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It is likely that Trillium ovatum, otherwise known as Wake Robin, is perhaps the most familiar floral sight in our woods and forests. As its common name suggests, it is one of the earliest blooming of our native flowers, a herald of spring. There are a few species of trillium native to our area, part of a group of hundreds of species worldwide.
Whatever the color or size, they are recognizable by the collar of whorled leaves held above a bare stem, holding a single flower. Spreading by rhizomes, trilliums will, if left undisturbed, form a colony and carpet the woodland floor in early spring.
They can also be propagated by seed, a much slower process. In nature a sort of back-up system is in place with the cooperation of mice and ants, to help spread the seeds; ants especially are attracted by a protein-rich fleshy attachment to the seed called an elaiosome. They carry the seeds back to their nest, consume the desired part and then discard the seed itself, which in turn eventually germinates having been conveniently “planted” in the ground in an organically rich environment. Click photos to enlarge.
Shade to partial shade, organically rich and well-drained soil; regular water in the spring (which usually happens automatically in the Pacific NW), little or no water in the summer when the plant has died back and gone dormant for the season. The white flower gradually turns to purple as it ages.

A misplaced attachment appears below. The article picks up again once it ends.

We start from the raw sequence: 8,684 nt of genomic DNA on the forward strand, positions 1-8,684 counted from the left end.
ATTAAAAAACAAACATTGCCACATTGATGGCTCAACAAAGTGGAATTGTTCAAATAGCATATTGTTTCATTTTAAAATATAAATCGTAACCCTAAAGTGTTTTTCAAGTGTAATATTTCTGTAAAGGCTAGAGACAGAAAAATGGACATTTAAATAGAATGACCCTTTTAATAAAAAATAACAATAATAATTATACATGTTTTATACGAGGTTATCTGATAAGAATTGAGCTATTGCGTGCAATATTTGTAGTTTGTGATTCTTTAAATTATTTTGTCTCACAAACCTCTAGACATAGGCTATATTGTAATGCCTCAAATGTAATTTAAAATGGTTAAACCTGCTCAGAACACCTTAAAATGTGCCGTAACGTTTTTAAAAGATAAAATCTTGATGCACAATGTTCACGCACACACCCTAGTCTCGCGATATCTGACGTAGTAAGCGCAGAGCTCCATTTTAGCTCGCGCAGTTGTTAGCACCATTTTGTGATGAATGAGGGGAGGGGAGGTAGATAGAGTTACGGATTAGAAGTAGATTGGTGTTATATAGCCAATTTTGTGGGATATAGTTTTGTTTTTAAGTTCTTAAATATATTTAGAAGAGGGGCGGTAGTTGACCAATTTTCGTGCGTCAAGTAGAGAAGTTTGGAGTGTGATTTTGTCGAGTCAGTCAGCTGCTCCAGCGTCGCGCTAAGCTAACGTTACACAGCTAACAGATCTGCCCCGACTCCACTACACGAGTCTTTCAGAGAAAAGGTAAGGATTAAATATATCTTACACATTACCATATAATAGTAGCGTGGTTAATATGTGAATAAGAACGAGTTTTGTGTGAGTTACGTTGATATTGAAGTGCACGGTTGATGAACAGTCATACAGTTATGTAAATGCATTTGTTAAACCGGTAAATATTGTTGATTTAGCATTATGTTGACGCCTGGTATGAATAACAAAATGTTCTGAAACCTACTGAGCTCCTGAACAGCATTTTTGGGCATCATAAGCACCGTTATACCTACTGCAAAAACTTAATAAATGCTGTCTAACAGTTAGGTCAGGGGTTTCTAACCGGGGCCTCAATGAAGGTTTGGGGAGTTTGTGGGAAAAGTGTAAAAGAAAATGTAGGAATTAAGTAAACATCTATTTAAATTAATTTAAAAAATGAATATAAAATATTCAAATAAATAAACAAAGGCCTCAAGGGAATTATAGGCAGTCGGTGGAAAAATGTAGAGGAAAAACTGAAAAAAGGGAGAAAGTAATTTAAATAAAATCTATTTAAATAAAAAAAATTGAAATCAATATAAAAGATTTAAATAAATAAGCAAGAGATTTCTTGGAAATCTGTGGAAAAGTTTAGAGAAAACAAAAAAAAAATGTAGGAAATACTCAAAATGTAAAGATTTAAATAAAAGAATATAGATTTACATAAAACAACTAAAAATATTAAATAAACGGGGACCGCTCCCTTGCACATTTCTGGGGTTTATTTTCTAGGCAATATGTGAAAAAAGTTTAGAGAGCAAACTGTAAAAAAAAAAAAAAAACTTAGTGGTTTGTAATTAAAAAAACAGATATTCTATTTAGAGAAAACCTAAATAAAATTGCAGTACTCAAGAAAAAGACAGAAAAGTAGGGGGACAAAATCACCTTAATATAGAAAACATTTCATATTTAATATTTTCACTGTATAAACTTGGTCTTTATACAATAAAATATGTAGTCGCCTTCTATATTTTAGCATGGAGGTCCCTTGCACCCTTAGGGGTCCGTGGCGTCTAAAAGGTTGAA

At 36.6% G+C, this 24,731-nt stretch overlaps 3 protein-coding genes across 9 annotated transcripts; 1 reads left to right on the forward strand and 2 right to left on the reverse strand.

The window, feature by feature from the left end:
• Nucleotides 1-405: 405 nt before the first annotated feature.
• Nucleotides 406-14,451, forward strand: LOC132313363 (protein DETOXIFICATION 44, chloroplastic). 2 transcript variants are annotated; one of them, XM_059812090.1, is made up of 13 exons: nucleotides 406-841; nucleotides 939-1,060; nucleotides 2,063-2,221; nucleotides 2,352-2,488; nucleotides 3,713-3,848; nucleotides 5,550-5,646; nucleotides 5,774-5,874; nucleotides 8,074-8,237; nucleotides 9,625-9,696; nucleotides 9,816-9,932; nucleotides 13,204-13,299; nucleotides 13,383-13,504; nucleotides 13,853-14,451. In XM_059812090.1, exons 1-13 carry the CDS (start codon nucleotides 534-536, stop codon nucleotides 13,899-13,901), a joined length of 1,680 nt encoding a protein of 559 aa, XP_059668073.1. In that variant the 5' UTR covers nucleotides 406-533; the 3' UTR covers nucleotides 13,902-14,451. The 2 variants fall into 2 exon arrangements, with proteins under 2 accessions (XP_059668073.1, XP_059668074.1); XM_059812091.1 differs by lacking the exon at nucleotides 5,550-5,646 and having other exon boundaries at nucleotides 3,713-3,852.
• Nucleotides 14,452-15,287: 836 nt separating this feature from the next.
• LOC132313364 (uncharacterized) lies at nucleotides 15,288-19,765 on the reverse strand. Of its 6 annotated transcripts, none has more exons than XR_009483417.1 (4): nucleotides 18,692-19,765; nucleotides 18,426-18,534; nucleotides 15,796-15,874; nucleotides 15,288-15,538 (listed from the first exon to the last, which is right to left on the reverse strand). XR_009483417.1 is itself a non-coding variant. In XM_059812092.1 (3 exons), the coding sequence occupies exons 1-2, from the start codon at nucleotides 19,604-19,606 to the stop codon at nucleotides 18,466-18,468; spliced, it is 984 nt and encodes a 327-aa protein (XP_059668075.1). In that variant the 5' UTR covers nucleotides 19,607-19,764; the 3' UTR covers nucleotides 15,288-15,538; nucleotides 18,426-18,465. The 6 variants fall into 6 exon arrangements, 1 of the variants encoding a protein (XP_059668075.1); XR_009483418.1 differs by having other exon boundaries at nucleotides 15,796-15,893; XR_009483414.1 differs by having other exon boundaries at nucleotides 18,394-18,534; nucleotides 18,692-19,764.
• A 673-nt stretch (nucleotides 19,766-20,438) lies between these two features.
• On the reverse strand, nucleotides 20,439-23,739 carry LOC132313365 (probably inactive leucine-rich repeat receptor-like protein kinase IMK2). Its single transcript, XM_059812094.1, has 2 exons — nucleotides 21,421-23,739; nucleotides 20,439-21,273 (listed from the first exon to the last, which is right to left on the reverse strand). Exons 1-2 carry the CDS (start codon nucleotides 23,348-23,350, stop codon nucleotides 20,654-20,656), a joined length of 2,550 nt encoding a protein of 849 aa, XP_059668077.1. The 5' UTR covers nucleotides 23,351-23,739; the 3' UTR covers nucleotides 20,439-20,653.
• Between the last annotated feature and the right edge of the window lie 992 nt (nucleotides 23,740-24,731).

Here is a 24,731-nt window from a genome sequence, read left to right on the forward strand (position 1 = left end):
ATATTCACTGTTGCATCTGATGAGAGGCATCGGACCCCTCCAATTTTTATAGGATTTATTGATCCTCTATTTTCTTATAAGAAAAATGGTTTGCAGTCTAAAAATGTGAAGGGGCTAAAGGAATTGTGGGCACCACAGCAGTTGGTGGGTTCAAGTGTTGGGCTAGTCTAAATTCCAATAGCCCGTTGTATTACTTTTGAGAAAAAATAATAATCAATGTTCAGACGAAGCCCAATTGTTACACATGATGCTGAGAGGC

Needing perhaps a little more sheltered area than T. ovatum, it is still quite garden-worthy. Propagated by seed by growers allowed to sustainably collect the seed from the wild, the care and length of time it takes to grow these plants to retail ready size and condition in part explains their price.
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Common: Wake Robin
Origin: Moist wooded areas throughout the Pacific Northwest, low to mid-elevations
Characteristics: Leaves are triangular to oval shaped; usually three, held in a whorl at the top of a 10 to 12” stem. A singular flower rests on or shortly above the whorl of leaves.
Colors range from white to greenish yellow to purple, depending on species. Sometimes forming a curved to flat, open triangle of three petals, or standing upright from the surface of the leaves, again depending on the species.
Culture: Plant in full to partial shade, in soil rich with organic matter and good drainage. Wants regular water during the growing season, little or none in summer when plant goes dormant.
Diseases/Pests: Snails and slugs can be a problem. In poorly drained soil rhizomes can rot and plants can suffer from fungal diseases.